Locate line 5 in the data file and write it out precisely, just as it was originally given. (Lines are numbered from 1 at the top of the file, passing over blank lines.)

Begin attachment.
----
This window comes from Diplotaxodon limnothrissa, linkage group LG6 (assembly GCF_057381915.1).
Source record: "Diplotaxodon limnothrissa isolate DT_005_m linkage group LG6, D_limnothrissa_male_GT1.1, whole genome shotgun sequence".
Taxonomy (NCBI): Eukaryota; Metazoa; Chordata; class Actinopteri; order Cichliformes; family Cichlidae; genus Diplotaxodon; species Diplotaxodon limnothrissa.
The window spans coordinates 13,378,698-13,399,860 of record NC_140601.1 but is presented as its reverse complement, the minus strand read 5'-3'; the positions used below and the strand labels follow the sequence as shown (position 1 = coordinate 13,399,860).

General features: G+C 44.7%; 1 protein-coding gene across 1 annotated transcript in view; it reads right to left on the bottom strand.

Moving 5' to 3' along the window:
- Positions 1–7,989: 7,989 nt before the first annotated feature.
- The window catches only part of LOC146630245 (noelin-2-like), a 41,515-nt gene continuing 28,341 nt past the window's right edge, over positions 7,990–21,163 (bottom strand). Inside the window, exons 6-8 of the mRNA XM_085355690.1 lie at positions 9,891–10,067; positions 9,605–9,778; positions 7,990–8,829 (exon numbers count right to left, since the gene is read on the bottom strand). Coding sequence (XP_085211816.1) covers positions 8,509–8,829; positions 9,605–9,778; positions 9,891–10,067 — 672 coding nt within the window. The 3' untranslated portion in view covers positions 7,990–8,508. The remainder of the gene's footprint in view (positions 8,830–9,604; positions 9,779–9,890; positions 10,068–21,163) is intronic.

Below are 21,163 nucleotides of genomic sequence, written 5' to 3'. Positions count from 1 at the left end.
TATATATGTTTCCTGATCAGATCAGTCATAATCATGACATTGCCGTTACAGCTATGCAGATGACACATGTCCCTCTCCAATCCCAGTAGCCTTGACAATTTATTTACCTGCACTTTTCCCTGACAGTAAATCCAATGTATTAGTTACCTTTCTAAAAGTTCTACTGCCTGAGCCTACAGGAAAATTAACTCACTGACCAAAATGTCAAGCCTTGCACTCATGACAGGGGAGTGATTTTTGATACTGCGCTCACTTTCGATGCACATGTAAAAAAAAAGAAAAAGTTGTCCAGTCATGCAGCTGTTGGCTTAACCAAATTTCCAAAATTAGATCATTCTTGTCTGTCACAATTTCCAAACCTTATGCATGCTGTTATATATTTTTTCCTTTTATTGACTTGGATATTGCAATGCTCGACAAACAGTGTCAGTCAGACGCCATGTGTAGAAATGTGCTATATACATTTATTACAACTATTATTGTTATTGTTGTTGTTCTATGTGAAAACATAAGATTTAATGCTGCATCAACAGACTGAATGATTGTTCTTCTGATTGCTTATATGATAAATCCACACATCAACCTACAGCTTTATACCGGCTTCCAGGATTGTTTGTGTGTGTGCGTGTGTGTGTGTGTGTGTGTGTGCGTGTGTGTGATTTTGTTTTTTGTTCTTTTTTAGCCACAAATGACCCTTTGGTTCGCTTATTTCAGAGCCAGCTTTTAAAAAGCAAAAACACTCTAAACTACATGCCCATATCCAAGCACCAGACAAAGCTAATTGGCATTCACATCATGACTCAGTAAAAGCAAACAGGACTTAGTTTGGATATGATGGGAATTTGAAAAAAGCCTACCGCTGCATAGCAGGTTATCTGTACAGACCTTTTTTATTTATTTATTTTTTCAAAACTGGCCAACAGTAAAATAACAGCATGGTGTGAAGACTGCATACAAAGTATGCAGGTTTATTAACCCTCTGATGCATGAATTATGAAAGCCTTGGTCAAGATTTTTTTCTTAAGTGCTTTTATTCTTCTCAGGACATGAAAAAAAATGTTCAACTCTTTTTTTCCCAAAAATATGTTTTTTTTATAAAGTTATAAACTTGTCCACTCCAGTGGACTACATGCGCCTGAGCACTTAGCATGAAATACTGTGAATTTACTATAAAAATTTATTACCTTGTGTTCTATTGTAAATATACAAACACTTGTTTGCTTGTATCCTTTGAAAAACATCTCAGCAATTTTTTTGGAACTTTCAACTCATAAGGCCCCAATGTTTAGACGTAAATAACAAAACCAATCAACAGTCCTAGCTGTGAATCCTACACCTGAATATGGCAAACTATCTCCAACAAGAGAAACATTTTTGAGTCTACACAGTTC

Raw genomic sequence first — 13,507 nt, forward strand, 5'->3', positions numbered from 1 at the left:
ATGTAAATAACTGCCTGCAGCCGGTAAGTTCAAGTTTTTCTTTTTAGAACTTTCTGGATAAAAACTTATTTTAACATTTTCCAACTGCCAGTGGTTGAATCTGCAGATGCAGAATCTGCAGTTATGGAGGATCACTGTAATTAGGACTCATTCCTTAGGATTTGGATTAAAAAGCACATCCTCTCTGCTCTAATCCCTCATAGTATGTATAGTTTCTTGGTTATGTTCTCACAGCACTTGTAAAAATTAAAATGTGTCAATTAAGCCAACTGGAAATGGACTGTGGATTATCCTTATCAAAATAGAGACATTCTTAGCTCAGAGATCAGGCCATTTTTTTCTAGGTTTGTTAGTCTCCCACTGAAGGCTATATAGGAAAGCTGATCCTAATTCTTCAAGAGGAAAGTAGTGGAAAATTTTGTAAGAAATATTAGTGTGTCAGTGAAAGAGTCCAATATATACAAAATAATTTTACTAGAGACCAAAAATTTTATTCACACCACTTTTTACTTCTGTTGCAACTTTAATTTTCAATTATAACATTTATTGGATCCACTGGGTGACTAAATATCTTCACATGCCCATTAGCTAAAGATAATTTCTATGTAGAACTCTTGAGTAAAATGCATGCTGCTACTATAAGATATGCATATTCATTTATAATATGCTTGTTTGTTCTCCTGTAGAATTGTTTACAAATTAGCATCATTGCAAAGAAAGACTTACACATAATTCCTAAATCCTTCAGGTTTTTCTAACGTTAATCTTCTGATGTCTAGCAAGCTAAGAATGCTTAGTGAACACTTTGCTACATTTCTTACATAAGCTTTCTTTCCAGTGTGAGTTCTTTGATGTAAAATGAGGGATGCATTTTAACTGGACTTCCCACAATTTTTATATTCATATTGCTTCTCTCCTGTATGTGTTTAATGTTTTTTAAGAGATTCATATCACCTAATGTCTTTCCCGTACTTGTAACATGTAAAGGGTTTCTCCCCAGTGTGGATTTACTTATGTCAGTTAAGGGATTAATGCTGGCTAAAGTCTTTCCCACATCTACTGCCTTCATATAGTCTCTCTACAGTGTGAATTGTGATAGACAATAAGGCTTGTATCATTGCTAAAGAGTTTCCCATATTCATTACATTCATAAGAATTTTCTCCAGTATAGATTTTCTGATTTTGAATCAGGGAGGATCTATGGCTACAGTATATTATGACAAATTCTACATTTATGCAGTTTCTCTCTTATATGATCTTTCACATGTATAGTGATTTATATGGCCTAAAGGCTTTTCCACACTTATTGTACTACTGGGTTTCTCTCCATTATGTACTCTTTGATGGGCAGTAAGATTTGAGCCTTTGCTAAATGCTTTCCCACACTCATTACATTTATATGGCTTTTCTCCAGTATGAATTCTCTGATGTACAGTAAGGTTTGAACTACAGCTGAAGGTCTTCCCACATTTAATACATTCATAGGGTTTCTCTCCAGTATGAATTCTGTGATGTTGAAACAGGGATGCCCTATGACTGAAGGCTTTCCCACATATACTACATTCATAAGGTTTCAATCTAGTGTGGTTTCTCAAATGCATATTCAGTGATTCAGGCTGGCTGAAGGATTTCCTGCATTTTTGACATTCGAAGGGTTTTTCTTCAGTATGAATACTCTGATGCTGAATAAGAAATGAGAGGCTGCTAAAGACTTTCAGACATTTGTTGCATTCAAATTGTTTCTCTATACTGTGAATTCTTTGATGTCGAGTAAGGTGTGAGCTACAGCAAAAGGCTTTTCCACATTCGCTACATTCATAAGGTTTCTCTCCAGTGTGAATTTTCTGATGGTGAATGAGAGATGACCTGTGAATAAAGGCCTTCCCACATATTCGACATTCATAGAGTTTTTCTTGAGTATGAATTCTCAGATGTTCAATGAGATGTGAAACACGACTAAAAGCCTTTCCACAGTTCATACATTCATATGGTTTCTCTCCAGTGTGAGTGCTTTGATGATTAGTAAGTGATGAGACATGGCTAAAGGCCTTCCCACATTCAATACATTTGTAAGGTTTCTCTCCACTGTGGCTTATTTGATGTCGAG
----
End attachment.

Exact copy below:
General features: G+C 44.7%; 1 protein-coding gene across 1 annotated transcript in view; it reads right to left on the bottom strand.